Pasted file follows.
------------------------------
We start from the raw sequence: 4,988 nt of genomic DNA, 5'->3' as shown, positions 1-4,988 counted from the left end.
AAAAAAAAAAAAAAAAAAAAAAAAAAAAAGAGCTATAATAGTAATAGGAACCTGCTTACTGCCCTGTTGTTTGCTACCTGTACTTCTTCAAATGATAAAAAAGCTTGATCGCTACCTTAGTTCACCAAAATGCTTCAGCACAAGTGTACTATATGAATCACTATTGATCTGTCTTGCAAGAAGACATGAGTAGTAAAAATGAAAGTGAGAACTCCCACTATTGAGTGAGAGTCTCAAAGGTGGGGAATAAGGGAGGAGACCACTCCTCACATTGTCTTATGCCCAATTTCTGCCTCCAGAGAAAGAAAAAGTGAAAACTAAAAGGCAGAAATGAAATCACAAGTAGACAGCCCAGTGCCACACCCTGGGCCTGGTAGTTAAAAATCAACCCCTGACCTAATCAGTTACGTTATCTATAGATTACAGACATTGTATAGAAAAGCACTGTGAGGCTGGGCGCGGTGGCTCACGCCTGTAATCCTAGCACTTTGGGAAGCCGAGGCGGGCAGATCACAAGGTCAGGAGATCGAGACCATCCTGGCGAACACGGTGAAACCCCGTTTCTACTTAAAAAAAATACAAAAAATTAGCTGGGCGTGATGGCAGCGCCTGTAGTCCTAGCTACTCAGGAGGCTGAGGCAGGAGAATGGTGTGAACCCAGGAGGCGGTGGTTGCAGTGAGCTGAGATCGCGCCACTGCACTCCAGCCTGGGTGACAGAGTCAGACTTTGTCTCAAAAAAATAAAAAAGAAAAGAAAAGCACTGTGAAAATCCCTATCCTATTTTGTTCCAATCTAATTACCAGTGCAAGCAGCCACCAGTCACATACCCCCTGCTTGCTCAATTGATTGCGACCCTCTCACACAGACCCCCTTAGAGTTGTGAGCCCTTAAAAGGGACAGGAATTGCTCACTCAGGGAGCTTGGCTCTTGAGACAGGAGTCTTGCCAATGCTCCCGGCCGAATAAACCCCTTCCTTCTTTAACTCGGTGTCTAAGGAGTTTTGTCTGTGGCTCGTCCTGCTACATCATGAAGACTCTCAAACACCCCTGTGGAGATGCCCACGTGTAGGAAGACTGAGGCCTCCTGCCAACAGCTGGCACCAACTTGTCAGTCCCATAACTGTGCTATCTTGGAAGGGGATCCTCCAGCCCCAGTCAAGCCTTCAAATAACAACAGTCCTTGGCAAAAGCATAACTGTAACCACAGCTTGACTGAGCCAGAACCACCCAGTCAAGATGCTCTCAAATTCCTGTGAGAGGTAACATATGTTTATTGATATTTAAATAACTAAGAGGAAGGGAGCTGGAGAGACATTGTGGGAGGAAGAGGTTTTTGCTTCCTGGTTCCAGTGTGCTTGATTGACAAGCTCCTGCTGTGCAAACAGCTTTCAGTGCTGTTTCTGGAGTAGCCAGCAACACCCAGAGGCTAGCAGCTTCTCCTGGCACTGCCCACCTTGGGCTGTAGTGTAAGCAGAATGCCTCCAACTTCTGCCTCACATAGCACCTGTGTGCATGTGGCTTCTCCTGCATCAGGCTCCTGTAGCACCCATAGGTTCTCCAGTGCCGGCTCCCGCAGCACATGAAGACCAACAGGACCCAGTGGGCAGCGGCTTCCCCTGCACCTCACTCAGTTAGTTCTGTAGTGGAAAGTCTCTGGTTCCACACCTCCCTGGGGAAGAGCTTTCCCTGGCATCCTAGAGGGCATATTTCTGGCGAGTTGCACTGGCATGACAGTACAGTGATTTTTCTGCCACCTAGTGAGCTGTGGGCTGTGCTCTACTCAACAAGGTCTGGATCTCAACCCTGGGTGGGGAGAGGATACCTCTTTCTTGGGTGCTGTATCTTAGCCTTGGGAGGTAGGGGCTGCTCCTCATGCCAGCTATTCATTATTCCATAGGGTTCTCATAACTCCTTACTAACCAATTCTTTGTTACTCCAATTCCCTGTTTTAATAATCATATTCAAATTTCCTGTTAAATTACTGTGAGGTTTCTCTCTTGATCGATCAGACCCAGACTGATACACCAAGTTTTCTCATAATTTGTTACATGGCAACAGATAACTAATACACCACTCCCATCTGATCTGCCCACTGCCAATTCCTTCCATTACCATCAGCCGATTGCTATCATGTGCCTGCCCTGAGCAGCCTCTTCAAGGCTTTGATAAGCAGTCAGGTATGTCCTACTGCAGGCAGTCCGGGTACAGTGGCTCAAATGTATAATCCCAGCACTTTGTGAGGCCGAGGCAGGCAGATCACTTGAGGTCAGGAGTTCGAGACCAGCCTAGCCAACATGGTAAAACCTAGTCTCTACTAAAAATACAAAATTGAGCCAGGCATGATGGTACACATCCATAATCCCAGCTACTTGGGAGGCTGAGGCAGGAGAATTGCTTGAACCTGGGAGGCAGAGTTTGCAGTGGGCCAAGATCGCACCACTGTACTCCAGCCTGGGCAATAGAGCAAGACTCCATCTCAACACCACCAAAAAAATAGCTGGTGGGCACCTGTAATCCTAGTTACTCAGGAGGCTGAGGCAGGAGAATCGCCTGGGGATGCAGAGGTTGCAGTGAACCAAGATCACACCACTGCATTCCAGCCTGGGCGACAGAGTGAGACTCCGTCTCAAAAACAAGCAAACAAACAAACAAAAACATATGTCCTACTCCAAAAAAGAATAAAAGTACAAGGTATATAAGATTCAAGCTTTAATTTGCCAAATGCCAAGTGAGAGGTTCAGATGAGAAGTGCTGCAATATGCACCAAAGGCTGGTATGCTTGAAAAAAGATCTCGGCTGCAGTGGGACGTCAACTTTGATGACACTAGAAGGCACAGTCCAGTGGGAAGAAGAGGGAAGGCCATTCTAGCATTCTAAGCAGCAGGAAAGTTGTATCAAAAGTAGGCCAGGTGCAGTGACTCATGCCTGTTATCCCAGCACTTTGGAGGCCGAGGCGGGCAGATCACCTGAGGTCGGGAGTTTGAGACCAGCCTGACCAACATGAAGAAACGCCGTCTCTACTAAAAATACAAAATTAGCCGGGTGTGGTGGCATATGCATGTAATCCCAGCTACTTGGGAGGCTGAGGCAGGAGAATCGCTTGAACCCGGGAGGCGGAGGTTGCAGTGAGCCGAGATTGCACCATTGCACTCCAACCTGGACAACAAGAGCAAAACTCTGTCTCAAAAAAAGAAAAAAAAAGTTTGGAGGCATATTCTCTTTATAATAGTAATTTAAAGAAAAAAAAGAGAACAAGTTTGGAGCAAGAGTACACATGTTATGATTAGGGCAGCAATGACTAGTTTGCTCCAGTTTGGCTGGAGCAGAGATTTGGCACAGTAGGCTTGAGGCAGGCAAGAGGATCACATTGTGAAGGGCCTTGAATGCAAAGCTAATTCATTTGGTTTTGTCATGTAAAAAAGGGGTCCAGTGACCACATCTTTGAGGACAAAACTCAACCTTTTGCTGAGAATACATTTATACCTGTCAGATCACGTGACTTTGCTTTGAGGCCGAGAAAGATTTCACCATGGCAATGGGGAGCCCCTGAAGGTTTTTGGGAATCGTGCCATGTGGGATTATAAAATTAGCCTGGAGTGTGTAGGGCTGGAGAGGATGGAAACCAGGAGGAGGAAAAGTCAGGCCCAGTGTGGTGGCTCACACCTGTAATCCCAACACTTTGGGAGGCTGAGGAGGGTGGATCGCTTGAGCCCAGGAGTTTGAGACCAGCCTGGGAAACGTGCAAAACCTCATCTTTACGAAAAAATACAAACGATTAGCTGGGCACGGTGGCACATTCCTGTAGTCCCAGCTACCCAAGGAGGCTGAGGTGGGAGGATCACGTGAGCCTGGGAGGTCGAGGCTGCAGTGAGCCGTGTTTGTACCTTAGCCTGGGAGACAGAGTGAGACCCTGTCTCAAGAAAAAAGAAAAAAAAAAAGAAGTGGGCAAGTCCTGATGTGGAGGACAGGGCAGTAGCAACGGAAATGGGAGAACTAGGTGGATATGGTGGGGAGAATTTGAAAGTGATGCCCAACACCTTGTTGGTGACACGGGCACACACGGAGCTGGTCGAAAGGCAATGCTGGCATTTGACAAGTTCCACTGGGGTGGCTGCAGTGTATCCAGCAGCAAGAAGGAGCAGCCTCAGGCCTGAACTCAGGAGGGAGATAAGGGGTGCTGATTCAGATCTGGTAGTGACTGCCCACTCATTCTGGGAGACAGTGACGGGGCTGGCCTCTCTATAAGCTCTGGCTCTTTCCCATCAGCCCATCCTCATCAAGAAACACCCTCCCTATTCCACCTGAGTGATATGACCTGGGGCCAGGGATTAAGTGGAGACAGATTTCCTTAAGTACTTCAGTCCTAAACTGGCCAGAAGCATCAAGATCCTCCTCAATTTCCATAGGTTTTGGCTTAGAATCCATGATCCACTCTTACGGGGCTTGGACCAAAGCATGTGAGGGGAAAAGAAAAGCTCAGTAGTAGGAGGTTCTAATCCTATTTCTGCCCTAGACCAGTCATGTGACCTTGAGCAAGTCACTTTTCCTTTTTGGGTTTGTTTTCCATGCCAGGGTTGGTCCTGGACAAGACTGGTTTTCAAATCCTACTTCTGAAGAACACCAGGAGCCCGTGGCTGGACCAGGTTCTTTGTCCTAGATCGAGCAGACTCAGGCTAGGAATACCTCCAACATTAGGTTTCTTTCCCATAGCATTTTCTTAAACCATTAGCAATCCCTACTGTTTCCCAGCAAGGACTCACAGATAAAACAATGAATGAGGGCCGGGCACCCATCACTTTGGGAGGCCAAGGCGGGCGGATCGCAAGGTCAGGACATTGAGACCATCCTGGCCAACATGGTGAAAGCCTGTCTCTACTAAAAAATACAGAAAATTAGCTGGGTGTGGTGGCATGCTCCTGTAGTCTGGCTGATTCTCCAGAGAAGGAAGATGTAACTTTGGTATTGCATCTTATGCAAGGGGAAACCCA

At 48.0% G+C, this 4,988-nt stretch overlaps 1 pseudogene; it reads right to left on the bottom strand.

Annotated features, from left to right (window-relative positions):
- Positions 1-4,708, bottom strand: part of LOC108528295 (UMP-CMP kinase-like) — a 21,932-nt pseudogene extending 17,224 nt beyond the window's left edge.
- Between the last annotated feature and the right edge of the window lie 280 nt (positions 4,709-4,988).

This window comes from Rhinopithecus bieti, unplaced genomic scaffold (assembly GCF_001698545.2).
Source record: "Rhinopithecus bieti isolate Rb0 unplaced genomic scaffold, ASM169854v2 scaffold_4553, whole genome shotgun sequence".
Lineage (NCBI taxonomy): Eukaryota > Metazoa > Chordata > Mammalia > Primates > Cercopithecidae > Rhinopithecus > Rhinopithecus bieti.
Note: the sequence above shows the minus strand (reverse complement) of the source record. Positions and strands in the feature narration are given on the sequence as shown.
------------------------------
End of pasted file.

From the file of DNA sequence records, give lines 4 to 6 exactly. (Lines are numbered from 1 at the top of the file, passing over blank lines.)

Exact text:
Annotated features, from left to right (window-relative positions):
- Positions 1-4,708, bottom strand: part of LOC108528295 (UMP-CMP kinase-like) — a 21,932-nt pseudogene extending 17,224 nt beyond the window's left edge.
- Between the last annotated feature and the right edge of the window lie 280 nt (positions 4,709-4,988).